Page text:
In his heart a man plans his course, but the Lord determines his steps. Proverbs 16:9

What is one of your life-shaping verses?

My Thankfuls: 10 Reasons for a Happy Thanksgiving

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For years, when the boys were at home, we shared our list of “Thankfuls” each Thanksgiving holiday. We would each take turns (one item at a time) of ten things we were most thankful for that year. I remember early in this tradition the boys’ spellings weren’t always correct, but their lists were always sincere.

I miss those special times sitting in our living room, but that shouldn’t stop me from sharing my list with you.

Here are my “Thankfuls” this year:

1. My relationship with Christ. And the grace that got me there. (And keeps me there.)

2. My loving wife. She’s my best friend. She’s seen my best and my worst and keeps being my biggest supporter.

3. My two amazing sons. Jeremy and Nathaniel (Nate)…age 25 and 22…are simply two of the best men I’ve ever known. Seriously.

4. Jeremy’s wife Mary. If I had raised a daughter…or picked a wife for my son…I would have wanted a Mary. Thanks God.

5. My calling. I work for Jesus. How cool is that? I ran from it for years…but it’s the best “career” I’ve ever had. And, I’ve had several.

6. Family and friends. Cheryl and I are so blessed with amazing families…with low or no drama. We have friends we can call upon at any time day or night. The greatest asset of our married life together is people.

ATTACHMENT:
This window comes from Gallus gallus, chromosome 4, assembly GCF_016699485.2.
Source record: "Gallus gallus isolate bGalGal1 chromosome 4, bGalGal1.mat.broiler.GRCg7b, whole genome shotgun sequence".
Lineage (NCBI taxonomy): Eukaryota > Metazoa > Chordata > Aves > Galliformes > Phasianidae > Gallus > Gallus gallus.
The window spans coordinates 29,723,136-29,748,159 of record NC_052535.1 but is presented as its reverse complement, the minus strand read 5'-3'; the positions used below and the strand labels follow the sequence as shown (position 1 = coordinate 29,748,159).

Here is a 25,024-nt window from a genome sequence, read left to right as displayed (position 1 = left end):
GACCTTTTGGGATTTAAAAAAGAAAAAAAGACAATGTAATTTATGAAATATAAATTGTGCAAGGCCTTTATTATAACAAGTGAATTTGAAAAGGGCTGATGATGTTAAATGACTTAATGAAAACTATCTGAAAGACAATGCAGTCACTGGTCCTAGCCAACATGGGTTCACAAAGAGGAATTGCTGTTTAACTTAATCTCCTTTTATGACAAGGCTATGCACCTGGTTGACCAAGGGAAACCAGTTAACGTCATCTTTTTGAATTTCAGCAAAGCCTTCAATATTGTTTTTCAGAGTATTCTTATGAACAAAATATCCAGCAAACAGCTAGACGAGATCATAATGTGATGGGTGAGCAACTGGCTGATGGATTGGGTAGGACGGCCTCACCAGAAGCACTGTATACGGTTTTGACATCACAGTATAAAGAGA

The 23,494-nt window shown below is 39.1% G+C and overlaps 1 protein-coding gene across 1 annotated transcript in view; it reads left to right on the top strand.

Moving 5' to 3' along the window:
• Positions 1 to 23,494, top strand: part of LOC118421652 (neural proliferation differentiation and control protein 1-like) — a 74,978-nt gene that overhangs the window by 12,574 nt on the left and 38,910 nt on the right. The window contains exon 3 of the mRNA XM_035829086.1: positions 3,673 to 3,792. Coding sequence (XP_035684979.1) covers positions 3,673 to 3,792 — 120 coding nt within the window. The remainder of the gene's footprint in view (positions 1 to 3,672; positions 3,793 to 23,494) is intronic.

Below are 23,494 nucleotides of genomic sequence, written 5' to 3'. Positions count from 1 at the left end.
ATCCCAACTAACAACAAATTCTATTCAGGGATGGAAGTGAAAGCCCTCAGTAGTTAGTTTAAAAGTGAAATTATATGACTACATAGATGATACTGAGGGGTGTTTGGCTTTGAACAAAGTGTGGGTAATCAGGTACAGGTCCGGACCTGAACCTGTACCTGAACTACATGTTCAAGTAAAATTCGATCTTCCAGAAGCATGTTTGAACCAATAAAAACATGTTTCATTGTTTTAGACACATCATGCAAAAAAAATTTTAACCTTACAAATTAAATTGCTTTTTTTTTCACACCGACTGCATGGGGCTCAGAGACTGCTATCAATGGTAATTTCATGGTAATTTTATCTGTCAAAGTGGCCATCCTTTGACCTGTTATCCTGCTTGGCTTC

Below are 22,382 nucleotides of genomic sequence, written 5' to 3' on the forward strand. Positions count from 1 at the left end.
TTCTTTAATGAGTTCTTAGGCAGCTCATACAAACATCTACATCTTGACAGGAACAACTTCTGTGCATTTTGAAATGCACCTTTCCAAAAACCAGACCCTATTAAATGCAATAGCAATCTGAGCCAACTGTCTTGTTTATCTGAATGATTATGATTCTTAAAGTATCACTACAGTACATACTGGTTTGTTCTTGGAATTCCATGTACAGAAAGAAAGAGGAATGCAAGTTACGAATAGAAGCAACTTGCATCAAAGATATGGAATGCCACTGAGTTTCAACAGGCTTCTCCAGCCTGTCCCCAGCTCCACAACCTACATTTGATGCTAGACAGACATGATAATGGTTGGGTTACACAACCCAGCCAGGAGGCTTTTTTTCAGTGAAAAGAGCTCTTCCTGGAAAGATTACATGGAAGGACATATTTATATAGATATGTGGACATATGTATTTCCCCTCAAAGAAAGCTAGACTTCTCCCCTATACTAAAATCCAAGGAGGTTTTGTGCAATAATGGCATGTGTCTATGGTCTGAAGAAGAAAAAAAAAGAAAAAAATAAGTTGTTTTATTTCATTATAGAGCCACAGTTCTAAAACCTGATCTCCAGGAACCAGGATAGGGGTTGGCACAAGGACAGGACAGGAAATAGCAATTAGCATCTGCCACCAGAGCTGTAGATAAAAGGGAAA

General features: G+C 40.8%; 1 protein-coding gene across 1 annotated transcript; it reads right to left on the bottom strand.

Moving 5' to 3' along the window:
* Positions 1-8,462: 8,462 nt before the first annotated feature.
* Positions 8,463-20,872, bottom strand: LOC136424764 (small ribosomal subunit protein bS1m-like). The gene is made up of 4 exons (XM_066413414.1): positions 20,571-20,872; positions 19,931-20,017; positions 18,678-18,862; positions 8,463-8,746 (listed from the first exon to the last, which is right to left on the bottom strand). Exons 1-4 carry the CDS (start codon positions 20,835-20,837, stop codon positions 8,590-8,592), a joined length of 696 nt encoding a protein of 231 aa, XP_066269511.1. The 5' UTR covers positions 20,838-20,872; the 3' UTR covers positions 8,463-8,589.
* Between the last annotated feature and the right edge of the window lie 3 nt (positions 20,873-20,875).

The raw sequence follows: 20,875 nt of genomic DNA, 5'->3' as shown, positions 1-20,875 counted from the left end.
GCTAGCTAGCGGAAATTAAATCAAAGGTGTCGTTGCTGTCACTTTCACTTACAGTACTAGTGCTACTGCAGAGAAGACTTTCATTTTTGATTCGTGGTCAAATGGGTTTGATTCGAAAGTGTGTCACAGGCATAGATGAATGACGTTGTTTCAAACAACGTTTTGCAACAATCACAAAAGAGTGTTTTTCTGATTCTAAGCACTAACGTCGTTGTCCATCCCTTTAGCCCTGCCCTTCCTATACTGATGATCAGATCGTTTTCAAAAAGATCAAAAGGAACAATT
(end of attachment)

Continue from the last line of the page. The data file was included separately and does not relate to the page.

7. The staff and people of Immanuel Baptist. Nearing a year and a half with them, I can honestly say we’ve met some of the most loving, supportive people we’ve ever known. We’ve already made friends for life.

8. My health. Granted, I work on it, but I’ve had friends die of cancer (and other causes) this year…some younger than me. I am thankful for being able to run…and walk…and feel well enough to work…and play.

9. The city of Lexington. We adopted our new home quickly. It’s our mission field, and that’s what missionaries do. We love the sports, exploring the many restaurants, the neighborhoods, and especially the people. What a lovely place to live!

10. The future. I look around the world today and see a lot of darkness. But, this year, I’m thankful, as always, that I serve a risen Savior. That makes every morning new with His mercies and grace. I’m grateful the days ahead are bright…because He is my light. (Cheesy…maybe…but always true.)